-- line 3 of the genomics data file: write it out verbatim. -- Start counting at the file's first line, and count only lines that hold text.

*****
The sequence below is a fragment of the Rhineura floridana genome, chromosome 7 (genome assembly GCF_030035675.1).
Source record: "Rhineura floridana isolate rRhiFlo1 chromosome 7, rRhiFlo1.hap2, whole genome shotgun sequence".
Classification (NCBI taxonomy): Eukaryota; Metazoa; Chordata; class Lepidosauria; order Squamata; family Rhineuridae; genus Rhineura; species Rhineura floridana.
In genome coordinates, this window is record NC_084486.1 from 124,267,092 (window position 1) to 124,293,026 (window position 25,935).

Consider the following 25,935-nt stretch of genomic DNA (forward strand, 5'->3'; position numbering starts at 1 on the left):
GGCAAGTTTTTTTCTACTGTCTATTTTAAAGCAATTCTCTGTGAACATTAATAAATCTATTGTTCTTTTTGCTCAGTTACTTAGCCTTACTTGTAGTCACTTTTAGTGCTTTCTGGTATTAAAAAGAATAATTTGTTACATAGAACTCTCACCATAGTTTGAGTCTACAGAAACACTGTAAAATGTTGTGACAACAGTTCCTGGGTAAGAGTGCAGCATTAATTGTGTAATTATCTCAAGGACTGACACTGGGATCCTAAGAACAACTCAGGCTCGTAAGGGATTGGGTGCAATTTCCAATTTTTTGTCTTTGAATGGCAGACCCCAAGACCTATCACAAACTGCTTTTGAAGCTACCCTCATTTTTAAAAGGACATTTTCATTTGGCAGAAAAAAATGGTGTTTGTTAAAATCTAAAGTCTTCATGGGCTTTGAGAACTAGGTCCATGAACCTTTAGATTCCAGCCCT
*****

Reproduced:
Classification (NCBI taxonomy): Eukaryota; Metazoa; Chordata; class Lepidosauria; order Squamata; family Rhineuridae; genus Rhineura; species Rhineura floridana.